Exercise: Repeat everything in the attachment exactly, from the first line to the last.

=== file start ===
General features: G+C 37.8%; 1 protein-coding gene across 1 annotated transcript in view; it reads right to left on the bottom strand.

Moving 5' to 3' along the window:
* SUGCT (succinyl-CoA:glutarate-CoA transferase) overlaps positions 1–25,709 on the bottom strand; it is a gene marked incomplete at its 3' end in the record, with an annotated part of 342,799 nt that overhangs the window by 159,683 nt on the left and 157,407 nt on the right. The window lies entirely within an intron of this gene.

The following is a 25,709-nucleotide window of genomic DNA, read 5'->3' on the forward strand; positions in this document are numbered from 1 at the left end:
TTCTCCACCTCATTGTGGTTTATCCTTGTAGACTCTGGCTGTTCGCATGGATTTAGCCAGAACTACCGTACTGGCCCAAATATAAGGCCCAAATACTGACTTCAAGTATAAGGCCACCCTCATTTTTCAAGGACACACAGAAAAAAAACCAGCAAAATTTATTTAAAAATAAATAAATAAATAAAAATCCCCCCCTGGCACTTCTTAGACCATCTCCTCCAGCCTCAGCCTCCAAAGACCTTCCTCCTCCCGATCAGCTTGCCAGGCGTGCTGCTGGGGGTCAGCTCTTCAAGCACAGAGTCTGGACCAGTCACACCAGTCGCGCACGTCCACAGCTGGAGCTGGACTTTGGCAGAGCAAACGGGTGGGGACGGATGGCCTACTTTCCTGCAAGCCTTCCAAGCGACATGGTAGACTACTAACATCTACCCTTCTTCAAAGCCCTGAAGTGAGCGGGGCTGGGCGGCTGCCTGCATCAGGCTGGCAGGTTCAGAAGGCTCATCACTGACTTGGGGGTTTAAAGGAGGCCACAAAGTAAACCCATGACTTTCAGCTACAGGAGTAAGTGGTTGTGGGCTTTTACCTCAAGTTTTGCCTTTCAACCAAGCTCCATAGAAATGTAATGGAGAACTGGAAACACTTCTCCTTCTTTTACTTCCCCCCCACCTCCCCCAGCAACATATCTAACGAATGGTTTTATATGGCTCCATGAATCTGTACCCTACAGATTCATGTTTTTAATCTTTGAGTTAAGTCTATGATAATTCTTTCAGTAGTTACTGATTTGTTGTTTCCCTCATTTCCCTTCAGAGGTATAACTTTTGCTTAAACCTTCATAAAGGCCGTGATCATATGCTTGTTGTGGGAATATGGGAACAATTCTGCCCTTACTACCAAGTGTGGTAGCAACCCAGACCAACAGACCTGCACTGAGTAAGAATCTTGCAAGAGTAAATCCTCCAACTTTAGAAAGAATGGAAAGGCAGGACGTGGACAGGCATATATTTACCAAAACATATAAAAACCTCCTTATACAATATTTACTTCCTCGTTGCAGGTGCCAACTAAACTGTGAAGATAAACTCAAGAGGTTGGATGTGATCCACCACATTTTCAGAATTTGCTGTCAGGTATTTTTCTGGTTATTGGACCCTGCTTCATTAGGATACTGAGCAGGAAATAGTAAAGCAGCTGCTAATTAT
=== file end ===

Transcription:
General features: G+C 37.8%; 1 protein-coding gene across 1 annotated transcript in view; it reads right to left on the bottom strand.

Moving 5' to 3' along the window:
* SUGCT (succinyl-CoA:glutarate-CoA transferase) overlaps positions 1–25,709 on the bottom strand; it is a gene marked incomplete at its 3' end in the record, with an annotated part of 342,799 nt that overhangs the window by 159,683 nt on the left and 157,407 nt on the right. The window lies entirely within an intron of this gene.

The following is a 25,709-nucleotide window of genomic DNA, read 5'->3' on the forward strand; positions in this document are numbered from 1 at the left end:
TTCTCCACCTCATTGTGGTTTATCCTTGTAGACTCTGGCTGTTCGCATGGATTTAGCCAGAACTACCGTACTGGCCCAAATATAAGGCCCAAATACTGACTTCAAGTATAAGGCCACCCTCATTTTTCAAGGACACACAGAAAAAAAACCAGCAAAATTTATTTAAAAATAAATAAATAAATAAAAATCCCCCCCTGGCACTTCTTAGACCATCTCCTCCAGCCTCAGCCTCCAAAGACCTTCCTCCTCCCGATCAGCTTGCCAGGCGTGCTGCTGGGGGTCAGCTCTTCAAGCACAGAGTCTGGACCAGTCACACCAGTCGCGCACGTCCACAGCTGGAGCTGGACTTTGGCAGAGCAAACGGGTGGGGACGGATGGCCTACTTTCCTGCAAGCCTTCCAAGCGACATGGTAGACTACTAACATCTACCCTTCTTCAAAGCCCTGAAGTGAGCGGGGCTGGGCGGCTGCCTGCATCAGGCTGGCAGGTTCAGAAGGCTCATCACTGACTTGGGGGTTTAAAGGAGGCCACAAAGTAAACCCATGACTTTCAGCTACAGGAGTAAGTGGTTGTGGGCTTTTACCTCAAGTTTTGCCTTTCAACCAAGCTCCATAGAAATGTAATGGAGAACTGGAAACACTTCTCCTTCTTTTACTTCCCCCCCACCTCCCCCAGCAACATATCTAACGAATGGTTTTATATGGCTCCATGAATCTGTACCCTACAGATTCATGTTTTTAATCTTTGAGTTAAGTCTATGATAATTCTTTCAGTAGTTACTGATTTGTTGTTTCCCTCATTTCCCTTCAGAGGTATAACTTTTGCTTAAACCTTCATAAAGGCCGTGATCATATGCTTGTTGTGGGAATATGGGAACAATTCTGCCCTTACTACCAAGTGTGGTAGCAACCCAGACCAACAGACCTGCACTGAGTAAGAATCTTGCAAGAGTAAATCCTCCAACTTTAGAAAGAATGGAAAGGCAGGACGTGGACAGGCATATATTTACCAAAACATATAAAAACCTCCTTATACAATATTTACTTCCTCGTTGCAGGTGCCAACTAAACTGTGAAGATAAACTCAAGAGGTTGGATGTGATCCACCACATTTTCAGAATTTGCTGTCAGGTATTTTTCTGGTTATTGGACCCTGCTTCATTAGGATACTGAGCAGGAAATAGTAAAGCAGCTGCTAATTAT